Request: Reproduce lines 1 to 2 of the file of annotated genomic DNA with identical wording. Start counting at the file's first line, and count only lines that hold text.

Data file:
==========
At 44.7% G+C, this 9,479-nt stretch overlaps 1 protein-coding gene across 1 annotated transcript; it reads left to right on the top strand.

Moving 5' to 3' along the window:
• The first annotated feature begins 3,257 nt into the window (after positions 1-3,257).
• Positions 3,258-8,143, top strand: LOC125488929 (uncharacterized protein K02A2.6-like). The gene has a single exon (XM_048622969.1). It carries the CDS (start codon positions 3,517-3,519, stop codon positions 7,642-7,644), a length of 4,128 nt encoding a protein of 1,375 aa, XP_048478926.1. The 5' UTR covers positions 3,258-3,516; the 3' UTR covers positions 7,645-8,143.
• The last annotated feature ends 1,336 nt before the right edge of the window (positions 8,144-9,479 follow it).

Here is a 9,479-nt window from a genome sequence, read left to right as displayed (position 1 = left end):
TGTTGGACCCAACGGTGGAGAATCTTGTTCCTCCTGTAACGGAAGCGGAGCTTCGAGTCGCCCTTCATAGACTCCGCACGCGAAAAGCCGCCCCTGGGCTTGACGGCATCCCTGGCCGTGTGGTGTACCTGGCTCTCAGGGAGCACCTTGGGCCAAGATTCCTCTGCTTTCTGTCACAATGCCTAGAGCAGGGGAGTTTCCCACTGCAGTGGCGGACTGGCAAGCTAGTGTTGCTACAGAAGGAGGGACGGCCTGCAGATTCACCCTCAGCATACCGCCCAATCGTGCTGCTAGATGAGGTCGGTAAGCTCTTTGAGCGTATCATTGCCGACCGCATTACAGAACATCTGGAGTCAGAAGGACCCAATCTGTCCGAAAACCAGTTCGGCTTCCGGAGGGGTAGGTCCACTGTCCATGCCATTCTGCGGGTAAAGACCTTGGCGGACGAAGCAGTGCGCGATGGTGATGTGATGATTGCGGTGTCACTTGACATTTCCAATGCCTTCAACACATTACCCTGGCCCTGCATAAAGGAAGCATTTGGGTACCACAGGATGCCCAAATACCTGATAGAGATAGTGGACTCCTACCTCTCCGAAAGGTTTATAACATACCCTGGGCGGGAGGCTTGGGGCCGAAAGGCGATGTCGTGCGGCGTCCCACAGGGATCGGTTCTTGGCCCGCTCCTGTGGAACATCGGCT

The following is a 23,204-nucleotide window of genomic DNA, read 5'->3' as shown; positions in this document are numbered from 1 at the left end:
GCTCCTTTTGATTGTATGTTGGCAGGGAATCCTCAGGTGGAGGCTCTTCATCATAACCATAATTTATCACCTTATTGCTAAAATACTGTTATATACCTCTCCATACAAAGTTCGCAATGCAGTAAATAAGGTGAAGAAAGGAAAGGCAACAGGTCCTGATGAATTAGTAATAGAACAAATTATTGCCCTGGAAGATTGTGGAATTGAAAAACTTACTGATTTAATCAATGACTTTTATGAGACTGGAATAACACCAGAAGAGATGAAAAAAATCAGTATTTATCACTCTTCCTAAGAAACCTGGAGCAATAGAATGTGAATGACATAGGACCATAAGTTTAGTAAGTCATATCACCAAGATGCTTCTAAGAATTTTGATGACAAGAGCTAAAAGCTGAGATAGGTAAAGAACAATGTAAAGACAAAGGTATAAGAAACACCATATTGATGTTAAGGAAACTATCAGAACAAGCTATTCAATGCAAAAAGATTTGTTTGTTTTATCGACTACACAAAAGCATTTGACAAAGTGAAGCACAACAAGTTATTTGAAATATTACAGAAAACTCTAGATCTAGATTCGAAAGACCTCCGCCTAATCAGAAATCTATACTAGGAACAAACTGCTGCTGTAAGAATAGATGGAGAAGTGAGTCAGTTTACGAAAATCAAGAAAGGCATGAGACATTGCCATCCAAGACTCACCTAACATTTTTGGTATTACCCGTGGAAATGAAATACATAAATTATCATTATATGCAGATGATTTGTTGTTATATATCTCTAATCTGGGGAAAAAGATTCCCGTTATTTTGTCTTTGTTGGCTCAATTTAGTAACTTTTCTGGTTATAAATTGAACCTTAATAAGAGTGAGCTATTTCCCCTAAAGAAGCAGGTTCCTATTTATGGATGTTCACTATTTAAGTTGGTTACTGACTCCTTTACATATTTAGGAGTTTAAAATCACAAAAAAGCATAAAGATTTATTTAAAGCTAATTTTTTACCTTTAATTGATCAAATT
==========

At 44.7% G+C, this 9,479-nt stretch overlaps 1 protein-coding gene across 1 annotated transcript; it reads left to right on the top strand.

Moving 5' to 3' along the window: